No-spoilers alert: J.K. Rowling, your secrets are safe here. Harry Potter and the Cursed Child, the two-part sequel that starts 19 years after the final chapter in the franchise finale Harry Potter and the Deathly Hallows, began two months of sold-out previews Tuesday night at London’s Palace Theatre before its July 30th opening. In a video message released Monday, Rowling implored theatergoers to keep the play’s secrets: “Let audiences enjoy Cursed Child with all the surprises that we’ve built into the story.”
Whether the media will follow suit is another matter. Several newspapers broke with tradition and protocol last year by sending critics to the first previews of Benedict Cumberbatch’s performance in the title role of Hamlet. Interest in the stage debut of Harry Potter, in a new storyline, is no less intense: When tickets went on sale last October, 175,000 sold out in 24 hours, with fans queuing online for several hours to secure their spots. Will everyone really #KeepTheSecrets, as a golden hashtag on the souvenir tickets beseeches? So far, early verdicts from The Telegraph and the Daily Mirror were careful to stick to description rather than opinion, keeping plot details confined to the previously-announced hints the production had approved. Though there was a bit more detail in the New York Times précis.
Reimagined 'Harry Potter and the Cursed Child' To Premiere Four Days Early On Broadway - Update
The tricks rarely feel like tricks; that they’re happening live makes the magic often more impressive than the CG wizardry of the movies.
So suffice it to say on first viewing that John Tiffany’s staging of Jack Thorne’s play (Rowling conjured the story in concert with Thorne and Tiffany) goes to great lengths to deliver the Wizarding World without shying away from its magic. Designer Christine Jones’ (Old Times, Hands on a Hardbody) set conjures King’s Cross and the many rooms of Hogwarts, turning on a dime. And a wide variety of ingenious stage trickery illuminates the tale, which picks things up where they were left in Rowling’s Harry Potter and the Deathly Hallows epilogue. Those tricks are often simple and age-old—like stagehands in shadows, clever light projection and pyrotechnic flashes. But the particular alchemy employed here is like nothing the West End has ever seen, and there are many ‘wow’ moments for even the greatest skeptics.
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Crucially, the tricks rarely feel like tricks; that they’re happening live makes the magic often more impressive than the CG wizardry of the movies. And a score of rearranged instrumental Imogen Heap tracks might be a 180-degree shift from John Williams’ familiar theme, but it struck as no less magical.
After a thunderous round of applause when the lights went down, the 1,400-strong audience responded emphatically to plot twists, stage magic and the appearance of a live owl with oohs, ahhs and general enthusiasm. It felt more Broadway than West End (where even die-hard Cumberbatch fans saved their appreciation for the Hamlet curtain call), but this show can expect friendly audiences for many months to come on brand value alone, and it’s hard not to get into the spirit.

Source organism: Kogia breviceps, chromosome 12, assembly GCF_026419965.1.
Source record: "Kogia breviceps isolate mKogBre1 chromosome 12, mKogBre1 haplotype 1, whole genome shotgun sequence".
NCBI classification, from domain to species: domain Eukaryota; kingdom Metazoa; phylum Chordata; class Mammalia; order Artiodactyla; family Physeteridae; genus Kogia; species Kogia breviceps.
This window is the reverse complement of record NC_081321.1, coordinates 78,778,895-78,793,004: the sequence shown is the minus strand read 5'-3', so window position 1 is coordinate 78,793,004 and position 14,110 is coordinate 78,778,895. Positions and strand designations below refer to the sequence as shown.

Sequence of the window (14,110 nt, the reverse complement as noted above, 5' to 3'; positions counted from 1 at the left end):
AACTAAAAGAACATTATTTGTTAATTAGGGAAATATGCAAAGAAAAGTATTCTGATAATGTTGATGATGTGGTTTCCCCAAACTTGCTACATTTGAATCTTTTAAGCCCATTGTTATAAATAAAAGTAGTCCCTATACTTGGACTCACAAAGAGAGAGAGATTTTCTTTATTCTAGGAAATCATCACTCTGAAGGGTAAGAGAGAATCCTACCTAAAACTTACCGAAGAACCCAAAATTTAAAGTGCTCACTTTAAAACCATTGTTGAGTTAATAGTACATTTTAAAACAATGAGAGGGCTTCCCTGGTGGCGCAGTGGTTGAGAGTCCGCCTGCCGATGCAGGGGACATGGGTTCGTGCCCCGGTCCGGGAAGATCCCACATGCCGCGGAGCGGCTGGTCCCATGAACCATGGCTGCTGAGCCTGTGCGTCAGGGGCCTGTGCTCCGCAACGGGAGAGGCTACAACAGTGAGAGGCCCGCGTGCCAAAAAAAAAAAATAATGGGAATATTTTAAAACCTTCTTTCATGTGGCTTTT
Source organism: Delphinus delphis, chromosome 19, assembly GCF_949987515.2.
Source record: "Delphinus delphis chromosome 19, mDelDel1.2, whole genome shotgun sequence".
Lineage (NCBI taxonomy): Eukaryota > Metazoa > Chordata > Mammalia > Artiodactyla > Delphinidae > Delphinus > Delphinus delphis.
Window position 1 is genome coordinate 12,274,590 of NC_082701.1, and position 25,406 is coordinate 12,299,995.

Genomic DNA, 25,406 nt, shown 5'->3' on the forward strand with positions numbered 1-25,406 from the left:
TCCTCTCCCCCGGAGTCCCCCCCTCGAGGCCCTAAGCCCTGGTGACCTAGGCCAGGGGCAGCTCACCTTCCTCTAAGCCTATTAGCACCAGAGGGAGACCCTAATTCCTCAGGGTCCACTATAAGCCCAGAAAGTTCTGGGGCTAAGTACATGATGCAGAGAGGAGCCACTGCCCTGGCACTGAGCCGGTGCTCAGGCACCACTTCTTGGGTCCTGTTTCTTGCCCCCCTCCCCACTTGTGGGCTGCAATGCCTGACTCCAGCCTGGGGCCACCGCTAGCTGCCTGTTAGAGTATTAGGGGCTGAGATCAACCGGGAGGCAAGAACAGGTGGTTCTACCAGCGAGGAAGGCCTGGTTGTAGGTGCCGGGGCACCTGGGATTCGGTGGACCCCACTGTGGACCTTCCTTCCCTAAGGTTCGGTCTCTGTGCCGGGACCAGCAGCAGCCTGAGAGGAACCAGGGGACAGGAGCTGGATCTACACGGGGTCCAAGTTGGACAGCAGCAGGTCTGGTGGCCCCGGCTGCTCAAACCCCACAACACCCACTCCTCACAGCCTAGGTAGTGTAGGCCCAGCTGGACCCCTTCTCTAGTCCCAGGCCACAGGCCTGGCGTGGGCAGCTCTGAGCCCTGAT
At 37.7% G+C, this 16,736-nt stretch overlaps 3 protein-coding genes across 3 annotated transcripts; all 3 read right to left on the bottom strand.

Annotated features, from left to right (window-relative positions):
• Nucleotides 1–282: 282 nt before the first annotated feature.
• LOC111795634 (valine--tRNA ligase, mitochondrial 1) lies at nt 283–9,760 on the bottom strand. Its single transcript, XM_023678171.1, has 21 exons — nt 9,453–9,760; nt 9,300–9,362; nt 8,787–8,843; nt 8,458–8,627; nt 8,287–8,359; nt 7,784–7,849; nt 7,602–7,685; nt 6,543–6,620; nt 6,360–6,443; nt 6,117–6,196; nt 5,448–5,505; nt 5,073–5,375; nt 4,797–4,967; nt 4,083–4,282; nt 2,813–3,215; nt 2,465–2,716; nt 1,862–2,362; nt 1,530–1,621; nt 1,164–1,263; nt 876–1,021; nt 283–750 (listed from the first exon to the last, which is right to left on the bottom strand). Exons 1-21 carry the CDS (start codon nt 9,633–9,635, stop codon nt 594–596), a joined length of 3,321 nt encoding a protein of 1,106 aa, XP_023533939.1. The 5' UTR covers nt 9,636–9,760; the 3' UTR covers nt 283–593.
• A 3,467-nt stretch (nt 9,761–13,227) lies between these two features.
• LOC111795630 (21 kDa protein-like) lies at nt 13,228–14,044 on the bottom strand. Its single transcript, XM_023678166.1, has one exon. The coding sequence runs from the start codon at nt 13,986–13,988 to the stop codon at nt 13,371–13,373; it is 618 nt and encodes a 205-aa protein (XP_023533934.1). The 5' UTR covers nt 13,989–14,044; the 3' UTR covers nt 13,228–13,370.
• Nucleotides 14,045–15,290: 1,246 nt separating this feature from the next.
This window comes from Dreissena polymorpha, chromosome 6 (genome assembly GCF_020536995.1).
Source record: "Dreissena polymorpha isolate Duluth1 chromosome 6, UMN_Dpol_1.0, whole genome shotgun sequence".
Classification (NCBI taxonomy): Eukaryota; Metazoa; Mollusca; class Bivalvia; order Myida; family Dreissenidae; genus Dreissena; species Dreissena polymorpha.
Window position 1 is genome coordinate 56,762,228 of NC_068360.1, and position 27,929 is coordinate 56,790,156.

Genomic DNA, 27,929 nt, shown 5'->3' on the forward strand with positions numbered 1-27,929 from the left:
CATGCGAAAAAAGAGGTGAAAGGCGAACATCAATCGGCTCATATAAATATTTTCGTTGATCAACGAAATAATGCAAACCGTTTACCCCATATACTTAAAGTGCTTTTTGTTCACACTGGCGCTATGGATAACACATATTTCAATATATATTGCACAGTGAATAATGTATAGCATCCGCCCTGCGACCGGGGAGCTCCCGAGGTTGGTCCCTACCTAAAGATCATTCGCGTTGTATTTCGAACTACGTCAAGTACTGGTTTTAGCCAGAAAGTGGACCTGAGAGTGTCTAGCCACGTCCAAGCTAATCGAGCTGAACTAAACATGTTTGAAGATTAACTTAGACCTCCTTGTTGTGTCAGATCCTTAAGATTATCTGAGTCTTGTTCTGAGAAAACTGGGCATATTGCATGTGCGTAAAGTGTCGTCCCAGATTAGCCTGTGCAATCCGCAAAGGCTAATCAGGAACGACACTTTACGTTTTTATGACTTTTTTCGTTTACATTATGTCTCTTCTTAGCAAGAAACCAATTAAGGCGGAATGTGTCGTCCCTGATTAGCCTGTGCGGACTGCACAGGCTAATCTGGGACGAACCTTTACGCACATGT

It didn’t seem to take the fan-heavy audience any time at all to adjust to a new, older trio playing Harry, Ron and Hermione, with Jamie Parker, Paul Thornley and Noma Dumezweni in the respective roles. But the importance of the younger characters—particularly Harry Potter’s son Albus (Sam Clemmett) and Draco Malfoy’s son Scorpius (Anthony Boyle)—can’t be overstated. There was some debate in the stairwells afterwards about the identity of the Cursed Child of the title, along with anticipation that all would be revealed at Thursday night’s second part. The feeling of excitement and of being on an extended theatrical journey not available either from the books or the films recalled that of the Royal Shakespeare Company’s groundbreaking two-parter The Life and Adventures of Nicholas Nickleby more then three decades ago. This is the most significant Potter work since that last book, and the play’s script won’t be published until July 31, though it’s already topping bestseller lists.
It remains to be seen how long London’s critics will wait before weighing in on what undoubtedly will be a social-media tidal wave of discussion about the show’s merits, with plenty advice for producers Sonia Friedman and Colin Callender as they move forward toward opening and, presumably, Broadway. Matt Wolff of the International New York Times expected tonight’s preview would feature its share of media, but that full reviews would not be forthcoming. The lengthy preview, he told Deadline, is to be expected of a two-part play with staging as complex as any musical. “I’m guessing the preview period will be respected when it comes to actual, full-fledged reviews,” he said. “Hamlet was slightly different in some people’s minds in that Shakespeare’s play, of course, is a fully formed entity. This is a brand-new, two-part play that has never been staged anywhere before.”
No one in the audience found cause to balk at the 2hr45 runtime—the pace ensures it just zips by, with a story as dense as any of the books. And as the play ended—no shock to say, on a cliffhanger—anticipation for where the tale would turn in the 2h35 second part suggested no one was ready for it to end. A standing ovation was all but guaranteed, but it was brief: there was no curtain call from the cast. That will come, no doubt, with Part 2 on Thursday evening. We’ll let you know.
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